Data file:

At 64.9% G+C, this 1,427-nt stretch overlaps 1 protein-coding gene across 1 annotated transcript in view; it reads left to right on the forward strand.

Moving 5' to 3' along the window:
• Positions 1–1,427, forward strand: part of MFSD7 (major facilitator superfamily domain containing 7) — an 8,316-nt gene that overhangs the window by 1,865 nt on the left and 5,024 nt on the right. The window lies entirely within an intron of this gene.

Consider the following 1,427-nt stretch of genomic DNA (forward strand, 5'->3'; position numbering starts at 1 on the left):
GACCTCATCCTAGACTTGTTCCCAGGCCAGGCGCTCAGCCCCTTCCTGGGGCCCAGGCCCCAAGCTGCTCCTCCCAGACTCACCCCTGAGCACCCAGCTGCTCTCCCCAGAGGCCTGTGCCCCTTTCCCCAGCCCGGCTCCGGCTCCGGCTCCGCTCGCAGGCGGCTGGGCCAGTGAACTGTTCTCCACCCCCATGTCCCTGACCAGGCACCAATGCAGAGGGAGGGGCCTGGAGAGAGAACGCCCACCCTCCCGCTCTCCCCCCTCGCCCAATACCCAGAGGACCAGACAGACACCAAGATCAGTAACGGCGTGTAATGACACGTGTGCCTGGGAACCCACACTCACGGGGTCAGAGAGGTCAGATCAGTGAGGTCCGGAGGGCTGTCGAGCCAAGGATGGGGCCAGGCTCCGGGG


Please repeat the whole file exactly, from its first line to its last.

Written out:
At 64.9% G+C, this 1,427-nt stretch overlaps 1 protein-coding gene across 1 annotated transcript in view; it reads left to right on the forward strand.

Moving 5' to 3' along the window:
• Positions 1–1,427, forward strand: part of MFSD7 (major facilitator superfamily domain containing 7) — an 8,316-nt gene that overhangs the window by 1,865 nt on the left and 5,024 nt on the right. The window lies entirely within an intron of this gene.

Consider the following 1,427-nt stretch of genomic DNA (forward strand, 5'->3'; position numbering starts at 1 on the left):
GACCTCATCCTAGACTTGTTCCCAGGCCAGGCGCTCAGCCCCTTCCTGGGGCCCAGGCCCCAAGCTGCTCCTCCCAGACTCACCCCTGAGCACCCAGCTGCTCTCCCCAGAGGCCTGTGCCCCTTTCCCCAGCCCGGCTCCGGCTCCGGCTCCGCTCGCAGGCGGCTGGGCCAGTGAACTGTTCTCCACCCCCATGTCCCTGACCAGGCACCAATGCAGAGGGAGGGGCCTGGAGAGAGAACGCCCACCCTCCCGCTCTCCCCCCTCGCCCAATACCCAGAGGACCAGACAGACACCAAGATCAGTAACGGCGTGTAATGACACGTGTGCCTGGGAACCCACACTCACGGGGTCAGAGAGGTCAGATCAGTGAGGTCCGGAGGGCTGTCGAGCCAAGGATGGGGCCAGGCTCCGGGG